An internship is a structured immersion in the world of work. Whether paid or unpaid, an internship typically involves a combination of supervised project work and professional development components.
Although internships may not lead to a job offer, intentional, well-designed internships are a great chance to show your value to a potential employer.
According to the U.S. Department of Labor guidelines, internships should be educational, and more beneficial for the intern than the organization.
Interns typically have a specific task, activity, or project to work on within an organization over a set period of time, all of which should be clearly defined from the beginning.
Internship descriptions allow you to identify the skills you want to contribute to an organization, and help you make sure that you are maximizing your interning time.
Additionally, "internship" has a more professional connotation than volunteering (which makes sense as the word is borrowed from the business world), which helps internships stand out on your resume.
If you are at a place in your career where you are uncomfortable with using the word "intern" to describe your experience, see if your manager or supervisor would be willing to agree on another title for your work with the organization. Titles such as "assistant," "fellow," or "researcher" may be more useful instead.
You can use the same tools to search for an internship that you use for a volunteer or paid employment search: use your network to learn about opportunities, research locations of organizations, attend a nonprofit career fair, and conduct online searches.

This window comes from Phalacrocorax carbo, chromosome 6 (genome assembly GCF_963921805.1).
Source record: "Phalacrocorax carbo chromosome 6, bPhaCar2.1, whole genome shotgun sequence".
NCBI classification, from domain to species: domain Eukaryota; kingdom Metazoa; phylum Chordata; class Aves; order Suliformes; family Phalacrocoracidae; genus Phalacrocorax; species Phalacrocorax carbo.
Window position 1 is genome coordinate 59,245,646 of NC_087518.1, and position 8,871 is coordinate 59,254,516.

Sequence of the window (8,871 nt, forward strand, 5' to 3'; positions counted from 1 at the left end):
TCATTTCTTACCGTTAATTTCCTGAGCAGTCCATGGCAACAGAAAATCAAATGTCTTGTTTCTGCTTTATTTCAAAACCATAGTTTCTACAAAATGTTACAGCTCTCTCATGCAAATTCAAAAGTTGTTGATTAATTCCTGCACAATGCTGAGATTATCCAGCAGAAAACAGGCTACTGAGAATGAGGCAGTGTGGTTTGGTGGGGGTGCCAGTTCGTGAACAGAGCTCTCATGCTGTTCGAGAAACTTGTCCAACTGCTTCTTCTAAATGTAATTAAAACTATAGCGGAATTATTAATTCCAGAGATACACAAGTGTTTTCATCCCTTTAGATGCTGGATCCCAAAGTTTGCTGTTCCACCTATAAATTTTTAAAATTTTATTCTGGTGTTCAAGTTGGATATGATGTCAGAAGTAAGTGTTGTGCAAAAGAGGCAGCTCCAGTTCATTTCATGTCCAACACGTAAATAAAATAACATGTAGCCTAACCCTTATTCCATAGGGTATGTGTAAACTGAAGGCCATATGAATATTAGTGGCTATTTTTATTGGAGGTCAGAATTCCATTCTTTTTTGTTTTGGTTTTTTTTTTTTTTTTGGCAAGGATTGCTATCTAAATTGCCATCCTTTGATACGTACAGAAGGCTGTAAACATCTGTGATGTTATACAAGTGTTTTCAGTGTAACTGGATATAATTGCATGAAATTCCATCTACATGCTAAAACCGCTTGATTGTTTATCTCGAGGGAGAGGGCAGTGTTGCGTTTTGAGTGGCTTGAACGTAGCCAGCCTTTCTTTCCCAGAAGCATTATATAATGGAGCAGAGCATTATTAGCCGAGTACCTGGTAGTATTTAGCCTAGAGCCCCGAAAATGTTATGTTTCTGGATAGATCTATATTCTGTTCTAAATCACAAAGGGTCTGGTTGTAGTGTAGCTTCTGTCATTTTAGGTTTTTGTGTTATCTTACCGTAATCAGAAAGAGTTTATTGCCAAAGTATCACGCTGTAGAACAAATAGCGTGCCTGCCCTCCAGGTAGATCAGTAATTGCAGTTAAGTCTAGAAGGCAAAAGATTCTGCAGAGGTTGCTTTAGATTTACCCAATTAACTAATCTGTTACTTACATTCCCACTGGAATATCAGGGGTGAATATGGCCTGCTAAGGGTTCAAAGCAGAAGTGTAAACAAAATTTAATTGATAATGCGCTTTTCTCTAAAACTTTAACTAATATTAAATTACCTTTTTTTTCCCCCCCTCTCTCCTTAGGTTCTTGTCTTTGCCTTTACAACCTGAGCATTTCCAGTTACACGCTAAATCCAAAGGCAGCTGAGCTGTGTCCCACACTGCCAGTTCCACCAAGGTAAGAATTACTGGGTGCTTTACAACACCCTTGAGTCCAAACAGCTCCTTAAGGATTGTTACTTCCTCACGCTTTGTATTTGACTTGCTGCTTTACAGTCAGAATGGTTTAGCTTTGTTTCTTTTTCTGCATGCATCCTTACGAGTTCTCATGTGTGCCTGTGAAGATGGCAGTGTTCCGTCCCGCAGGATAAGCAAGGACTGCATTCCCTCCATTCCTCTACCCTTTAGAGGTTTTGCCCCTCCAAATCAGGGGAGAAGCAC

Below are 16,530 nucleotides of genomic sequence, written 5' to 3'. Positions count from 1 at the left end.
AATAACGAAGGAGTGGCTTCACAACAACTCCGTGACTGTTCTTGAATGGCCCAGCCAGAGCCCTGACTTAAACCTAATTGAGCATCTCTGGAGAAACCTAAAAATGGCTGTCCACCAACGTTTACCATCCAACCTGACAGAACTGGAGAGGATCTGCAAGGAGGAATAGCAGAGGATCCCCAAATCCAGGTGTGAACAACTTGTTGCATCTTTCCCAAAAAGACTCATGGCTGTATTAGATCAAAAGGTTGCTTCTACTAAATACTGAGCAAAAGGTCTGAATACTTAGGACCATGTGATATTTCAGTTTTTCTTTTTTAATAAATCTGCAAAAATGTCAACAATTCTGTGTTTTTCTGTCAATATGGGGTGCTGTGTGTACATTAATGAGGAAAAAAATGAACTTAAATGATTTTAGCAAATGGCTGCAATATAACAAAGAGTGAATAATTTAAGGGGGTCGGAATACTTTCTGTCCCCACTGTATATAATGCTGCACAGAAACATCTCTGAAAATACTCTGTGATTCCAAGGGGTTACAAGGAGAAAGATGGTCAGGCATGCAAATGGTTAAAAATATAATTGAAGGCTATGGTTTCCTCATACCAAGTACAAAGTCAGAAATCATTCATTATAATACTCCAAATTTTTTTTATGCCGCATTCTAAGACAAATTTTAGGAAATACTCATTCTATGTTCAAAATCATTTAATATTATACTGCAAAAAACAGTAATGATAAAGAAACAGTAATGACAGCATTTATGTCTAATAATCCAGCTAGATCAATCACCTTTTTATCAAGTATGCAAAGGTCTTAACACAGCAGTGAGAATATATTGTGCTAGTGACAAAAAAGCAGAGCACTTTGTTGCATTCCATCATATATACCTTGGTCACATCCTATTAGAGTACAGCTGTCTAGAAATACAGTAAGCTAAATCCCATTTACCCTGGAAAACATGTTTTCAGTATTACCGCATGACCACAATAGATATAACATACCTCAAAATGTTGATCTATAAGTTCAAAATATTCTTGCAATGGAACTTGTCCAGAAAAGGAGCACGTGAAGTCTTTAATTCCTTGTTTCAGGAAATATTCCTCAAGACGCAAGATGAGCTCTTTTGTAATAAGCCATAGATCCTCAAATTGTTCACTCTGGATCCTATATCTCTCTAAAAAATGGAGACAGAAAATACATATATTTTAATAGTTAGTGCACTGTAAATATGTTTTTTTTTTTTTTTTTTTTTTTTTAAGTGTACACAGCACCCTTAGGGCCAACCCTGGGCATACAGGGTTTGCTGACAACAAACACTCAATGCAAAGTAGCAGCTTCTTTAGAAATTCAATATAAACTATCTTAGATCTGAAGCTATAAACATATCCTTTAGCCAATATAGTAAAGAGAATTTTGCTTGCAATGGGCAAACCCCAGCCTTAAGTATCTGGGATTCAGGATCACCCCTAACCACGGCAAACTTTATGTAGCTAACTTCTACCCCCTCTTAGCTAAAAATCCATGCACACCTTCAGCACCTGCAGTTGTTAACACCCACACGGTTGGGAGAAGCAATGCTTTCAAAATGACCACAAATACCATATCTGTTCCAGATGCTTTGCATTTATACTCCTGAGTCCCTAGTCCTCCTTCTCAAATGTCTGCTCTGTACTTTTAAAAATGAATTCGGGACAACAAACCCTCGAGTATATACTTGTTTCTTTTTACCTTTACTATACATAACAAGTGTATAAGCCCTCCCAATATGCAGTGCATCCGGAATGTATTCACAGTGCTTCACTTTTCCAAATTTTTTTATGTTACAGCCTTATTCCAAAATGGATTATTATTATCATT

Idealist.org has over 5,000 U.S.-based and international internships opportunities.
Many nonprofits list their internships on their own websites, and with colleges and universities; the career service office of your undergraduate or graduate program is a great place to start.
You may also consider approaching an organization that interests you and asking to create your own intentional internship. This gives you the opportunity to explore one of the lenses—issue, organization, role, or system (see the Four Lens Framework in Chapter Three)—in a way that is specifically catered to your interests and aspirations.
An all-too-common reality of internships is that you end up giving a lot more to the organization than you get in return. At the onset, be clear that you are excited about giving your time and energy to their cause and that you're also enthusiastic about gaining new skills and expertise through the experience. In other words, find out how the organization plans to help you hone preexisting skills in a nonprofit context or to develop new skills that you need to further your nonprofit career goals.
You would never take a job without knowing the benefits, and an internship should be no different. Interns deserve to get something in return for their dedication and this is best accomplished by advocating for yourself from the start.
Along with the opportunity to build your skill set in a nonprofit organization, there are several other ways to make sure you get the most out of your experience: